The Search for Extraterrestrial Intelligence (SETI) is adding a new set of laser detectors to its arsenal, upping its array of tools in the search for signs of life beyond Earth. Designed to detect laser pulses originating from space, including those that may have been created by intelligent life, LaserSETI is the latest effort by a nearly forty-year-old organization more commonly known for searching the skies for extraterrestrial radio signals.
BACKGROUND: SETI THE UNWANTED STEPCHILD OF TWO UNWELCOMING WORLDS
SETI likely rose to its highest prominence when a movie version of Carl Sagan’s novel Contact hit theaters in 1997. However, although the SETI Institute wasn’t officially founded until 1984, the organization’s start is often said to have unofficially occurred in 1960, when astronomer Frank Drake first used a radio telescope to comb the heavens for radio signals originating from beyond Earth.
Perhaps unsurprisingly, especially given the era, early SETI efforts were met with a heavy amount of skepticism, particularly from the mainstream science community who mostly agreed (at least at that time) that life beyond Earth was highly unlikely. Ironically, the UFO community, which proposed that extraterrestrial life may already be here, has also criticized SETI for not taking their cause seriously.
ANALYSIS: SETI LASER HUNTING SYSTEM WILL OFFER GREATER COVERAGE
“LaserSETI is a unique astronomy program designed to detect potential laser pulses originating from outside the solar system,” the organization’s recent press release explains. “It is building a global network of instruments to monitor the entire night sky.”
Specifically, each hub in the LaserSETI arsenal will house “two identical cameras rotated 90 degrees to one another along the viewing axis.” These cameras work by using a “transmission grating” that splits incoming light sources into spectra. According to the release, it can accomplish this feat over 1,000 times per second. Of course, stars emit light across a range of spectra, but the signals from alien lasers that SETI researchers are looking for should be confined to a specific spectrum, making them distinguishable from other interstellar phenomena.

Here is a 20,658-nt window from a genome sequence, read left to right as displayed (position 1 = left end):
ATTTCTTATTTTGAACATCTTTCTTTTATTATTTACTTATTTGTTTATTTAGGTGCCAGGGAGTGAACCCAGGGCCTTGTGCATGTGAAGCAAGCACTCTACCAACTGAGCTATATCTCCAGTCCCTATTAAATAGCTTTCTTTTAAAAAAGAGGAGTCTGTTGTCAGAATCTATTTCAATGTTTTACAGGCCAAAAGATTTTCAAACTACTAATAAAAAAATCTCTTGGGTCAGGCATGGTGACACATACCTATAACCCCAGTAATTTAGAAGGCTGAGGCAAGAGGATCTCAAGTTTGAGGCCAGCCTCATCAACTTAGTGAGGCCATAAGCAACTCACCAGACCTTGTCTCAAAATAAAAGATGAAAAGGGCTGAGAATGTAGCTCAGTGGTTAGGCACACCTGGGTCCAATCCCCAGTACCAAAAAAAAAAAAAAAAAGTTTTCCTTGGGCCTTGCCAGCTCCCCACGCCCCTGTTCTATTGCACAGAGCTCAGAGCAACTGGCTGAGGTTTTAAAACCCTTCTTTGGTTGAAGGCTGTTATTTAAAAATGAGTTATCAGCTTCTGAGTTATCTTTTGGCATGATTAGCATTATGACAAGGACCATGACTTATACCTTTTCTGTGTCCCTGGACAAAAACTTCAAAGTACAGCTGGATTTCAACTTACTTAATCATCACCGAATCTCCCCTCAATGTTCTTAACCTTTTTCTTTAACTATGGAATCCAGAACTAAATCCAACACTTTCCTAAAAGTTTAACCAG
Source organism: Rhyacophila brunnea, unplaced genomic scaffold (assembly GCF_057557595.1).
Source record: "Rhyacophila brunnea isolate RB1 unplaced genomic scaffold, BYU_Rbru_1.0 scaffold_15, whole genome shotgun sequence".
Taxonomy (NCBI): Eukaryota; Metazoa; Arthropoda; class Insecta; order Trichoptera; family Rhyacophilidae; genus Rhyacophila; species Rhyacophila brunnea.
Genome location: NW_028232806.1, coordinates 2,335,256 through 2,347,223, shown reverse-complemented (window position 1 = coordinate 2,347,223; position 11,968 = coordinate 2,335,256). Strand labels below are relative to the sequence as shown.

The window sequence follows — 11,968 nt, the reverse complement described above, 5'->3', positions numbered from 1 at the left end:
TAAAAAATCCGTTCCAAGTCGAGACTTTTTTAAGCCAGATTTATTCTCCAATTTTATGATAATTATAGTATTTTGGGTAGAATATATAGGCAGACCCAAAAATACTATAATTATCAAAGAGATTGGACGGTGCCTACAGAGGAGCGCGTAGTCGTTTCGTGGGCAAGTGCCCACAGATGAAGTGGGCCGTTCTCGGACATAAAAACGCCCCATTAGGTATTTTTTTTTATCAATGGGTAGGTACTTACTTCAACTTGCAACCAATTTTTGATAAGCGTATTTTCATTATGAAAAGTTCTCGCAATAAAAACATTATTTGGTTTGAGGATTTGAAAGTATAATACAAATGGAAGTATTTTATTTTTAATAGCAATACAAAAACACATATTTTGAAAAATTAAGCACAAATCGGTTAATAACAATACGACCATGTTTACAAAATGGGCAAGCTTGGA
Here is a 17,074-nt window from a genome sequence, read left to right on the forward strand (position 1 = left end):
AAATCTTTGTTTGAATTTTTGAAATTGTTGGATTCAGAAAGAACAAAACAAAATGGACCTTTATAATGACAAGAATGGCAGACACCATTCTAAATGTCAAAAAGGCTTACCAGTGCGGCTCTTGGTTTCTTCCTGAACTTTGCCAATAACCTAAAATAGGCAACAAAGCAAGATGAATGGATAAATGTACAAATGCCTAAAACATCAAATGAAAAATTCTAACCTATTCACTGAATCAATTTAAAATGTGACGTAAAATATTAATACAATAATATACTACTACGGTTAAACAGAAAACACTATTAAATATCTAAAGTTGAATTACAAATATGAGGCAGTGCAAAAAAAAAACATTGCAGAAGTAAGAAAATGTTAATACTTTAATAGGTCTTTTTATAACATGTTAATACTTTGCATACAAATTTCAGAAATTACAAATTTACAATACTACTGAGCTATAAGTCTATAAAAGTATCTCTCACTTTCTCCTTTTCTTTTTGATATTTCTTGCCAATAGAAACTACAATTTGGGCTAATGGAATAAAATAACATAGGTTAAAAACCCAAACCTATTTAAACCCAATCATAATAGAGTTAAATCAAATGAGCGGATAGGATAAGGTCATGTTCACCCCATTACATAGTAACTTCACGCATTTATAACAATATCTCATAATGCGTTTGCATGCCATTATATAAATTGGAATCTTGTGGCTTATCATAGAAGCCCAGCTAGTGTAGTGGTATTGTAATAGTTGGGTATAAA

The first LaserSETI detection array was installed at the Robert Ferguson Observatory in Sonoma, CA, while this second system was just set up last month in Hawai’i at the Haleakala Observatory. The California cameras point west, while the new Haleakala cameras will point east, providing “redundant coverage of the sky over the Pacific.”
“When you don’t know where to look, an instrument with an enormous field-of-view and time range allows us to cover a lot more ground than ever before.” said Eliot Gillum, principal investigator for LaserSETI.
“LaserSETI is attempting a big step forward in SETI, the search for extraterrestrial intelligence,” added Gillum. “It’s the first project in either optical or radio astronomy designed to cover the entire sky.”
OUTLOOK: THE SEARCH FOR LIFE IS IN FULL SWING
Regardless of one’s disposition toward SETI or their methods, this increased effort to hunt for technosignatures is just the latest in a string of exciting efforts already underway.
“The possibility that life exists elsewhere is exciting for the public, especially with the reports of biologically interesting molecules in the atmosphere of Venus, the selection of two Venus missions by NASA, the Mars Perseverance rover mission, and the upcoming Europa Clipper mission to explore Jupiter’s moon,” said Karen Meech, interim director for the University of Hawai’i’s Institute for Astronomy (IfA), who is a partner on this latest SETI effort. “UH has had a long involvement in Astrobiology to explore the possibility of life elsewhere — both through research related to formation of habitable worlds, discovery of exoplanets, and the development of new innovative mirror and telescope technology to detect planets.”
“It is exciting to add a new direction to this investigation by searching for technological signatures,” added Meech of the LaserSETI effort.